His union with Alice had presented no aspect at all of romance. At Chartres they had visited the cathedral, walked rather noisily about the town in the dusk, dined copiously at a restaurant, played auction whilst drinking champagne and fine in a private sitting-room at the hotel. The girls had become very intoxicated and had sung French songs. He remembered some necking with Alice and that he had certainly kissed the Baltimore girl.

His necking with Alice had been rather timid on his part. He had not known exactly what part he was supposed to play with a girl of rich parents from his own town. By her it had been received rather sulkily but without repulsion or reproof. He imagined afterwards that she was resenting the Frenchman's desertion.

Next morning they had found themselves in bed together. Henry Martin had no idea of how they got there nor, as far as he knew, had Alice. She had exhibited a sort of exaggerated sulkiness during the following morning, and at lunch she had expressed her intention of returning at once to Paris. But after they had visited the cathedral and attended Benediction she had said no more about it. They had drunk almost as freely at dinner and during the subsequent bridge but they had remained sober enough to know that, before they went to sleep she had become, almost without preliminary endearments, his mistress.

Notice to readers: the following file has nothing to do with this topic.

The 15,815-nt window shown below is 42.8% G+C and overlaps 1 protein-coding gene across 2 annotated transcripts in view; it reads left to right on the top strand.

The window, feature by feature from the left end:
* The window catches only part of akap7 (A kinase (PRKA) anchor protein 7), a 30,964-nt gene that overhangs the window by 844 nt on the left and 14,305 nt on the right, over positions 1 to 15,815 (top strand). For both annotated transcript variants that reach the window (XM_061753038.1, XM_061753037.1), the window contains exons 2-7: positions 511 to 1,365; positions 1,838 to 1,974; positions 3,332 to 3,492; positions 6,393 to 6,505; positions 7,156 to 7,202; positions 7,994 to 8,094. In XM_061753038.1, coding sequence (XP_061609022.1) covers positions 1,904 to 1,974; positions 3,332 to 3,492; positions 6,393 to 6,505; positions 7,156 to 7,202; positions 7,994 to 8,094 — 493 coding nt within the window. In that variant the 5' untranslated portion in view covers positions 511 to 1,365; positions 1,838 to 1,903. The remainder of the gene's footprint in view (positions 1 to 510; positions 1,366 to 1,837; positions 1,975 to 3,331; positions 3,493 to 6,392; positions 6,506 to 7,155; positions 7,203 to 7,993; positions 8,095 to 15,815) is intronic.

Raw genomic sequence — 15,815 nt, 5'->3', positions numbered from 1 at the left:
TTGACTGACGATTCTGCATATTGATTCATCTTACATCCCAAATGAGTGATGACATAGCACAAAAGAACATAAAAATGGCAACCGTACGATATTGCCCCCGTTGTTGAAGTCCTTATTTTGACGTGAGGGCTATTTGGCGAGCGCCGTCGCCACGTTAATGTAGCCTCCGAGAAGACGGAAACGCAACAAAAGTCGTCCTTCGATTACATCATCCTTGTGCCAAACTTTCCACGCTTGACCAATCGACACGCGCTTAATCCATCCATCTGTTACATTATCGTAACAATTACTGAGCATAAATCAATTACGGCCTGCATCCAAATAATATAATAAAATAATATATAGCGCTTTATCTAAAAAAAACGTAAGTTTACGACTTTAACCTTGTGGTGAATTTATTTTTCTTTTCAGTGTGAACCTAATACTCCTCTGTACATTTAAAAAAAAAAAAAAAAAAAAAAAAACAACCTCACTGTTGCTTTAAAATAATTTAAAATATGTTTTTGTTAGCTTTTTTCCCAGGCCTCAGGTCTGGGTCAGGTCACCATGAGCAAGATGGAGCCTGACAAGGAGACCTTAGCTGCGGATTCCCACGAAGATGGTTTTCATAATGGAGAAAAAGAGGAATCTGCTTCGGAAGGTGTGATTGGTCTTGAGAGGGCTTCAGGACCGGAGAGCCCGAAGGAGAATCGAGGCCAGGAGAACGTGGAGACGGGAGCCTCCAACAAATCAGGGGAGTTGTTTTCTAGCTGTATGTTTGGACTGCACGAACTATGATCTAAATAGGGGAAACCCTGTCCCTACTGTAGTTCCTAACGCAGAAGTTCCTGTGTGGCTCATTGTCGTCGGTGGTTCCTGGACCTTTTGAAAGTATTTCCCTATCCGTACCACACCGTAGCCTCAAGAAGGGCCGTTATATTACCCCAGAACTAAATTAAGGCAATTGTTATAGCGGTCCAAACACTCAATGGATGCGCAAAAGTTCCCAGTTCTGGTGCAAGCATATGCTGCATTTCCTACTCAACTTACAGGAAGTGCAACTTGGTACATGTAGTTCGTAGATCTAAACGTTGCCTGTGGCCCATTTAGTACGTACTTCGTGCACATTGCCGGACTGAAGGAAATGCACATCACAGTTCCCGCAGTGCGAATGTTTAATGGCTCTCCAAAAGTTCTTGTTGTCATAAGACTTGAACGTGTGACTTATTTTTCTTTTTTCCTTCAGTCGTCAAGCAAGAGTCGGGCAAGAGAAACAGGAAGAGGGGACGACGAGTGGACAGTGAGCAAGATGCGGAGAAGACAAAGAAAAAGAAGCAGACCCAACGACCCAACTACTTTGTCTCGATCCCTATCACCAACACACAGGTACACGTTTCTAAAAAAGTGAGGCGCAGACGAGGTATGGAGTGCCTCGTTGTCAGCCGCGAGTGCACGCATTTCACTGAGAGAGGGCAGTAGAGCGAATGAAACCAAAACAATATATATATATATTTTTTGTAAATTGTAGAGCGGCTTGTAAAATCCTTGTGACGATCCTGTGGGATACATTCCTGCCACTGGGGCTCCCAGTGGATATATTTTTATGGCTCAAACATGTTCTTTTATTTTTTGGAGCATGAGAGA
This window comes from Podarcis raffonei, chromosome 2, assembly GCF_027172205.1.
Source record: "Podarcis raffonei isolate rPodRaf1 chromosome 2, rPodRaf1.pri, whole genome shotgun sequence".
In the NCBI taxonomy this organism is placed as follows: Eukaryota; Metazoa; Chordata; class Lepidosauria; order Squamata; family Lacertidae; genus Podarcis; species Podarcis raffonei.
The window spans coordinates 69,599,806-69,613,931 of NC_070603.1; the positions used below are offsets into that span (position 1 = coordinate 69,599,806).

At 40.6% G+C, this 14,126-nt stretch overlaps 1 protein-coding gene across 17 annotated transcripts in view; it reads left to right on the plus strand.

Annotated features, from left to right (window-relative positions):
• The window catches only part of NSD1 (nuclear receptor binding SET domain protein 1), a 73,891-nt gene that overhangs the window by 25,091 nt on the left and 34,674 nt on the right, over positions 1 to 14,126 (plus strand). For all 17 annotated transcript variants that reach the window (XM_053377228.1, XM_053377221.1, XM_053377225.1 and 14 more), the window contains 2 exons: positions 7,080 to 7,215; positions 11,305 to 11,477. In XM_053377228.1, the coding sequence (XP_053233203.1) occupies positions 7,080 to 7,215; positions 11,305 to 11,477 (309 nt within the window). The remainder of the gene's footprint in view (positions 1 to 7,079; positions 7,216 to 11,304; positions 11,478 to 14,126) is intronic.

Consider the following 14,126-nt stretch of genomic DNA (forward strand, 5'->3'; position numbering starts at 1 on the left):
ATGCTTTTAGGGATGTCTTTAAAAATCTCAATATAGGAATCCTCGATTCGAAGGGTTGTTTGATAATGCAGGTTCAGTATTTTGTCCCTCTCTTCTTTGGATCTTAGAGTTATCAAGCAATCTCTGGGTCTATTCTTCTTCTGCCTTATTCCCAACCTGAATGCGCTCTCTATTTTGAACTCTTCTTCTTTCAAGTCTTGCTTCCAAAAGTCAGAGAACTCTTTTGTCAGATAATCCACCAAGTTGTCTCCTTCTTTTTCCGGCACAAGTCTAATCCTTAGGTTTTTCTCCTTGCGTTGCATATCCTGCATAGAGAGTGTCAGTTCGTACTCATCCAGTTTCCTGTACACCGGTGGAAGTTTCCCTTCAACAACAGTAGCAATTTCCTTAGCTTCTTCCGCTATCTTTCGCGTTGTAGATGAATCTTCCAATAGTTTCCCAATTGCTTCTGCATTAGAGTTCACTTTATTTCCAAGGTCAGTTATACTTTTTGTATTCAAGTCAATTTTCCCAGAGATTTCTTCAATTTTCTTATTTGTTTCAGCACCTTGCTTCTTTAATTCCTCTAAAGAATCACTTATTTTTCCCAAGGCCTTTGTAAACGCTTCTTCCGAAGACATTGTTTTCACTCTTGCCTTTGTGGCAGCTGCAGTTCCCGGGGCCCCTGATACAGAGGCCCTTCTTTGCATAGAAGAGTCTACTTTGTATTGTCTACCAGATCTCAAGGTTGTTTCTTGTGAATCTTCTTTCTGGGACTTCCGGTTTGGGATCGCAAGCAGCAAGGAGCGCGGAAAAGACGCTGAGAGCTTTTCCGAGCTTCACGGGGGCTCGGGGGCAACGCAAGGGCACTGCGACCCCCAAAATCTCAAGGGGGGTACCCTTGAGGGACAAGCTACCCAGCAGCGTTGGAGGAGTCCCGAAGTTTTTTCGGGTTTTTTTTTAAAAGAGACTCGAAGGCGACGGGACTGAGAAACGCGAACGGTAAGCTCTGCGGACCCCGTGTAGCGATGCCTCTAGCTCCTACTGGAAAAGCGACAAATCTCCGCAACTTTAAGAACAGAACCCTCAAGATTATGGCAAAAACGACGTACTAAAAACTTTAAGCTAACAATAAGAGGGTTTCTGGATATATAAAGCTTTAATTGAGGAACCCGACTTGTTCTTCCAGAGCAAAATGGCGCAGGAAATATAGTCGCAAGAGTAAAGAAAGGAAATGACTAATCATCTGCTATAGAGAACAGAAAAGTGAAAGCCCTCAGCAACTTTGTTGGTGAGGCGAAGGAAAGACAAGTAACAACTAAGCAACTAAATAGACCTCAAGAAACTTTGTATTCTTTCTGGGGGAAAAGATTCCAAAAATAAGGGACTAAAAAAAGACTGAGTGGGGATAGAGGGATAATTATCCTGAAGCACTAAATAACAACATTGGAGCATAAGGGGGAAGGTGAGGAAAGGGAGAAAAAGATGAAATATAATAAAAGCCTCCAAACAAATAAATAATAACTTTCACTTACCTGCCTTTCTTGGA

They had spent the two ensuing days in driving round the flat country about Chartres. Alice drove at horrifying speed in country lanes at the bottoms of valleys, then cresting ridges always to see the distant blue spire of the cathderal, brooding, like a finger pointing upwards, over the December plains...And Alice brooding over the sight...

She told him once afterwards in Springfield, driving back more than a little tight from the Country Club on a New Year's morning, that the lot of them had never been so near their deaths as on that period of driving. She said, if it hadn't been that each time she had wanted once more to see that spire, when the car had been doing over eighty she would have given a twist to the wheel. He shivered sometimes still when he thought of it. He shivered at that moment. But he never knew whether it was for hatred of himself and his companions—and she came afterwards to hate Mr. Kuhn very furiously, at least in her cups—or whether it was out of despair for the loss of her Frenchman. She had told him once, too, that if it had not been for the blue glass in the great rose window of the cathedral just before Benediction that Christmas day he would never have possessed her. She said once that if she ever found him attractive it was when she used to imagine she saw him silhouetted against that blue haze amongst the dark columns.